• Not being fearful parents: It's so easy to be overprotective with Cohen right now. I think I even feel it a little bit with Ben sometimes, too....that fear of losing him, too. Ben and I both need to put our trust in God with this. However, after losing Carter, the reality of how easily life can be lost is with us daily. So, it's hard not to try to control it. 
Overall, know that our hearts are feeling lighter. We still cry. We still hurt. Certain moments sting worse than others. And I expect this loss will continue to confront us for the rest of our lives. However, we do feel like we are moving forward and are hopeful for the future.

Last week, Cohen and I were able to spend several days at my parents' house while Ben was in Denver, and I think that trip was really healing for me as I was able to spend time with my parents and sisters individually. They were all a huge help with Cohen (which he loved all the attention, like a good firstborn would...), and each one of them were so willing to let me talk about Carter and how I have been doing. Plus, I think they needed to do a little talking of their own. I'm so grateful for them.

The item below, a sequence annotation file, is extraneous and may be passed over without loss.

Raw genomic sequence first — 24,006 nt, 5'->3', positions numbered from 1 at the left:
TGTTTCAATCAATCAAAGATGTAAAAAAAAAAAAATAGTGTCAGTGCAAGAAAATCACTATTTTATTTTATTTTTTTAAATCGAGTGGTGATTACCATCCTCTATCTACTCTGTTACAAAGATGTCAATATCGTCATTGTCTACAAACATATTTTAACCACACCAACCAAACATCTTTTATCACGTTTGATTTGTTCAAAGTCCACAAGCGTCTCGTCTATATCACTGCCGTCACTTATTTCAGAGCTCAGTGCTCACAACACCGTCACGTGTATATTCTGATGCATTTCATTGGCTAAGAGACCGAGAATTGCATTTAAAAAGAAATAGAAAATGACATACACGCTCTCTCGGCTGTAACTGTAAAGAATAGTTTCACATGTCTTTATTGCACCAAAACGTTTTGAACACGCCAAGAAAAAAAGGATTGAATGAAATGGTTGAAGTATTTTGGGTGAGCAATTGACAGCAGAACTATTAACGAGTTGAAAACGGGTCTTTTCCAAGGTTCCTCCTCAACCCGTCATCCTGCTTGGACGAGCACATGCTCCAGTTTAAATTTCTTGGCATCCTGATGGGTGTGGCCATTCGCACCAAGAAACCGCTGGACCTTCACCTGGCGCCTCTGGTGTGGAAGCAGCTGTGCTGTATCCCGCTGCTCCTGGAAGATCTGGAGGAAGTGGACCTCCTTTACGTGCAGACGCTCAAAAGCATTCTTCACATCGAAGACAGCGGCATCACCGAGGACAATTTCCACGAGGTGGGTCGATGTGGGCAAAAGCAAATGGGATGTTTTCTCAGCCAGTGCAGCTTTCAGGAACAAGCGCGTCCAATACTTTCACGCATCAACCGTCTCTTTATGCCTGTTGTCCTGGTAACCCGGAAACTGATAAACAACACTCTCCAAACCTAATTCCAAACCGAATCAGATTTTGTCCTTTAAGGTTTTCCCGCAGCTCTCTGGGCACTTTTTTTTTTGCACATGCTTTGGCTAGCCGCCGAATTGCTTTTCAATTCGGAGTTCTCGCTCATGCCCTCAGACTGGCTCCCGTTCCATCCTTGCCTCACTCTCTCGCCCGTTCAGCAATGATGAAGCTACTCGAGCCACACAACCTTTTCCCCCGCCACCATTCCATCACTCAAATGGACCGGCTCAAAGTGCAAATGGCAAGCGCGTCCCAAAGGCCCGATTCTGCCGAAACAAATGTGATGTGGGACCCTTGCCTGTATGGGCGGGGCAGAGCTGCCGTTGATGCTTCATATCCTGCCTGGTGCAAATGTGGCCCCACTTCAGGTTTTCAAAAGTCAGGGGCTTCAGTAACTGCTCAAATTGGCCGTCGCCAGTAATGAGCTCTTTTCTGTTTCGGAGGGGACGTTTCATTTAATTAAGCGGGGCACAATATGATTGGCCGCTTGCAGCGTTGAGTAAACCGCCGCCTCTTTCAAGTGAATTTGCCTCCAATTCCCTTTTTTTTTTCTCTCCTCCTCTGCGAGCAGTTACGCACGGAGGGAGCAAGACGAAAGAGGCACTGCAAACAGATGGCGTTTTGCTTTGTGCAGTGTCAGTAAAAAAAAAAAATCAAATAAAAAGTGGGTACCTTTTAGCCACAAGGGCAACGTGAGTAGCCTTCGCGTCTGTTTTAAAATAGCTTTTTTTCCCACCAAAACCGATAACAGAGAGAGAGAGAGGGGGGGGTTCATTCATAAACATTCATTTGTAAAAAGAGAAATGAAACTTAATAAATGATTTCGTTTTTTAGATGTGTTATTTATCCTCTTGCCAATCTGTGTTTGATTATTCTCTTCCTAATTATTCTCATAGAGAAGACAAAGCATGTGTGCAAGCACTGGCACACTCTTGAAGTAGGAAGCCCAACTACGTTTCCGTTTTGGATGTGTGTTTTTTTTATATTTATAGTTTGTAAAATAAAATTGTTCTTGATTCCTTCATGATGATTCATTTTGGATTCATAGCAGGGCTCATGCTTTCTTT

I want to close this post with a verse I recently read (I've been working my way, slowly, through the Psalms). May we all cling to its promise: 
" heart is glad and my tongue rejoices;
my body also will rest secure, 
because you will not abandon me to the grave,
nor will you let your Holy One see decay.
You have made known to me the path of life;
you will fill me with joy in your presence,
with eternal pleasures at your right hand."
Psalms 16:9-11 (NIV)


Carter's Dedication

Last Sunday was one of those days I anticipated, but didn't quite know how to prepare myself emotionally for it.